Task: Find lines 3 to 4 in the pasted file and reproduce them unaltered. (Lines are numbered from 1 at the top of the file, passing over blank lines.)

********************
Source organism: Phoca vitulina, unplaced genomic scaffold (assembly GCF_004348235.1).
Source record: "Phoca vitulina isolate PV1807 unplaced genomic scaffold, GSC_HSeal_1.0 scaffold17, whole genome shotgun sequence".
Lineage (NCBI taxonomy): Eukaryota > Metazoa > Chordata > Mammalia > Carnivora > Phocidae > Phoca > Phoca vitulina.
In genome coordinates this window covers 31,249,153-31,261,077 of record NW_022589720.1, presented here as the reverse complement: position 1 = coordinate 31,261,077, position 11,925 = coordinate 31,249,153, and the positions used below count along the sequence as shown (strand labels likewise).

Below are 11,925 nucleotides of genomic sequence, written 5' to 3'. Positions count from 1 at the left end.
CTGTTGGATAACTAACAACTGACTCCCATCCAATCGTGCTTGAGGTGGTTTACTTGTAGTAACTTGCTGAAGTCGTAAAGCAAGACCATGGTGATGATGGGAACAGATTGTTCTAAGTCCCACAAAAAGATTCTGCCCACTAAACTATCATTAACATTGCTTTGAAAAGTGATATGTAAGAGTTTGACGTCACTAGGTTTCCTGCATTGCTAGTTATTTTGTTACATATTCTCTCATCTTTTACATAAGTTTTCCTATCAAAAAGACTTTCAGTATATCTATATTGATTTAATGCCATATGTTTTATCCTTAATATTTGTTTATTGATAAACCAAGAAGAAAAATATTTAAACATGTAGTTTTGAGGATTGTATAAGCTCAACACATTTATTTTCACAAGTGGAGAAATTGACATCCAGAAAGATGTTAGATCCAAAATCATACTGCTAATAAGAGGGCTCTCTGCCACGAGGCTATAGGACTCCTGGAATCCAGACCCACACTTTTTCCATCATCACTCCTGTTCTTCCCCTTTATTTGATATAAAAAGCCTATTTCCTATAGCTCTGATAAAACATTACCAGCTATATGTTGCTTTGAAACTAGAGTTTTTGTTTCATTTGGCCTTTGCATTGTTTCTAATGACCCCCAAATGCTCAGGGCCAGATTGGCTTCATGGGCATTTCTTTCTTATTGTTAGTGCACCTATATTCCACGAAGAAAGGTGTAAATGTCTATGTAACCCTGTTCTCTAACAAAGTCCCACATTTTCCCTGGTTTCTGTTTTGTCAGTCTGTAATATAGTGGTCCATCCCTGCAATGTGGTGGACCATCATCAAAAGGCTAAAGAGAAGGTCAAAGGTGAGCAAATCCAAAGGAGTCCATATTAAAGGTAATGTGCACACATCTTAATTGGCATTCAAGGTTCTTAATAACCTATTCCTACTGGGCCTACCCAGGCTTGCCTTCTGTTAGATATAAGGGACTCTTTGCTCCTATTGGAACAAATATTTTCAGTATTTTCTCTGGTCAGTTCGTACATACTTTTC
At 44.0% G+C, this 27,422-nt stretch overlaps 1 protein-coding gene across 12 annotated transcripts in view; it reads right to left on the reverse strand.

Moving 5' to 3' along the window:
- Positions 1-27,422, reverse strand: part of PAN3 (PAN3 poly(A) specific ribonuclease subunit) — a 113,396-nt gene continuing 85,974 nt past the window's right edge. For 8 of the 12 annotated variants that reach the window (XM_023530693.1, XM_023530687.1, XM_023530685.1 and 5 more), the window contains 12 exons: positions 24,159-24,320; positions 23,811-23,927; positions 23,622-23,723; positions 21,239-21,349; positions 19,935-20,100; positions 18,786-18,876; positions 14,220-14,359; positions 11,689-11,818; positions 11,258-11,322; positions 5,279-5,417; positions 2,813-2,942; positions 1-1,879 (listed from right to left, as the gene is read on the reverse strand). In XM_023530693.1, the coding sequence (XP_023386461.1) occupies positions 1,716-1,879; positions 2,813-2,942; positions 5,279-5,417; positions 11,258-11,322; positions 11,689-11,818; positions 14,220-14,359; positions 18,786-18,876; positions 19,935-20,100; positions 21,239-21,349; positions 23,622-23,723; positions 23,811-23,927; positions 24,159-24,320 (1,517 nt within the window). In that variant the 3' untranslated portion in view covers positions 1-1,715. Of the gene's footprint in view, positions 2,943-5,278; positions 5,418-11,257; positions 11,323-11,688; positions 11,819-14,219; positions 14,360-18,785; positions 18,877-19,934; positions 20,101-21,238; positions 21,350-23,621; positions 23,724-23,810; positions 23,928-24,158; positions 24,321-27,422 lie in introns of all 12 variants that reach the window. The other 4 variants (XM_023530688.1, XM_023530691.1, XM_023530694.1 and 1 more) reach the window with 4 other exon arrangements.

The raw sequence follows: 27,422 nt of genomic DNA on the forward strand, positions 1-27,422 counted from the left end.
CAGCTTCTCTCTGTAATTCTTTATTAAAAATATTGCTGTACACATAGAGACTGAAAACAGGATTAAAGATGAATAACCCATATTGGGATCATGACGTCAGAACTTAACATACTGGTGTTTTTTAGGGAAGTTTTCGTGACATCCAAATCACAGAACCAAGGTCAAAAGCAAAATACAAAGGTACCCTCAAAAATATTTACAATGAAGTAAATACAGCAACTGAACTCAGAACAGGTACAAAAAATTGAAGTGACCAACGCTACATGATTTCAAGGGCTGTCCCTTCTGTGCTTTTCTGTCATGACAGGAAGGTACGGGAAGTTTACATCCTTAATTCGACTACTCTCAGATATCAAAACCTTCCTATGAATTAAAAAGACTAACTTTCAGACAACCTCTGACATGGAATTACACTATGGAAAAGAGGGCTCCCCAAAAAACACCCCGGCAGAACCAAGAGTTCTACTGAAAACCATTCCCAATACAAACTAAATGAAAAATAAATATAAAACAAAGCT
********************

Lineage (NCBI taxonomy): Eukaryota > Metazoa > Chordata > Mammalia > Carnivora > Phocidae > Phoca > Phoca vitulina.
In genome coordinates this window covers 31,249,153-31,261,077 of record NW_022589720.1, presented here as the reverse complement: position 1 = coordinate 31,261,077, position 11,925 = coordinate 31,249,153, and the positions used below count along the sequence as shown (strand labels likewise).